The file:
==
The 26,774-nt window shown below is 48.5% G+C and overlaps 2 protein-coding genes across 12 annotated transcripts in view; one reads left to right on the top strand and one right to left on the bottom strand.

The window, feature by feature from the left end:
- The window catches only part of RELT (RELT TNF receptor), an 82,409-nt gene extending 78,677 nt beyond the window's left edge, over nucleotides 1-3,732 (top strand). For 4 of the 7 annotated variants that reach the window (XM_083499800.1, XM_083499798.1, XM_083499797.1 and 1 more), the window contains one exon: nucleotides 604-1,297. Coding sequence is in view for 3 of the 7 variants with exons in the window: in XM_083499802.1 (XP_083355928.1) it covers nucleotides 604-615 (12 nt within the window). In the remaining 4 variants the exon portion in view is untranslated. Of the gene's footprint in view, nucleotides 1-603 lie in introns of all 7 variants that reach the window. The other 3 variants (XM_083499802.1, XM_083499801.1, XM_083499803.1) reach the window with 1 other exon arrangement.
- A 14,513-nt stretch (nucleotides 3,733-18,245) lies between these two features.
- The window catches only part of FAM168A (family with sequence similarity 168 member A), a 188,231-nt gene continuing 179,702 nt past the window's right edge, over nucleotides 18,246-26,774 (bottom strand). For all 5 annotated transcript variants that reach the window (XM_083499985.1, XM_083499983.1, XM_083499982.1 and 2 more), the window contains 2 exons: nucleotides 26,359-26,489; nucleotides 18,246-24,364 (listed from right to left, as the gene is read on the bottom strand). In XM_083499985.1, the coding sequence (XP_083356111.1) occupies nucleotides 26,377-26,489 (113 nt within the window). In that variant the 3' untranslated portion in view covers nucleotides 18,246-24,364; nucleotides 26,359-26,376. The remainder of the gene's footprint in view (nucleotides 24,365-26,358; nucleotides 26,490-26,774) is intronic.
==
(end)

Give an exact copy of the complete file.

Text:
The 26,774-nt window shown below is 48.5% G+C and overlaps 2 protein-coding genes across 12 annotated transcripts in view; one reads left to right on the top strand and one right to left on the bottom strand.

The window, feature by feature from the left end:
- The window catches only part of RELT (RELT TNF receptor), an 82,409-nt gene extending 78,677 nt beyond the window's left edge, over nucleotides 1-3,732 (top strand). For 4 of the 7 annotated variants that reach the window (XM_083499800.1, XM_083499798.1, XM_083499797.1 and 1 more), the window contains one exon: nucleotides 604-1,297. Coding sequence is in view for 3 of the 7 variants with exons in the window: in XM_083499802.1 (XP_083355928.1) it covers nucleotides 604-615 (12 nt within the window). In the remaining 4 variants the exon portion in view is untranslated. Of the gene's footprint in view, nucleotides 1-603 lie in introns of all 7 variants that reach the window. The other 3 variants (XM_083499802.1, XM_083499801.1, XM_083499803.1) reach the window with 1 other exon arrangement.
- A 14,513-nt stretch (nucleotides 3,733-18,245) lies between these two features.
- The window catches only part of FAM168A (family with sequence similarity 168 member A), a 188,231-nt gene continuing 179,702 nt past the window's right edge, over nucleotides 18,246-26,774 (bottom strand). For all 5 annotated transcript variants that reach the window (XM_083499985.1, XM_083499983.1, XM_083499982.1 and 2 more), the window contains 2 exons: nucleotides 26,359-26,489; nucleotides 18,246-24,364 (listed from right to left, as the gene is read on the bottom strand). In XM_083499985.1, the coding sequence (XP_083356111.1) occupies nucleotides 26,377-26,489 (113 nt within the window). In that variant the 3' untranslated portion in view covers nucleotides 18,246-24,364; nucleotides 26,359-26,376. The remainder of the gene's footprint in view (nucleotides 24,365-26,358; nucleotides 26,490-26,774) is intronic.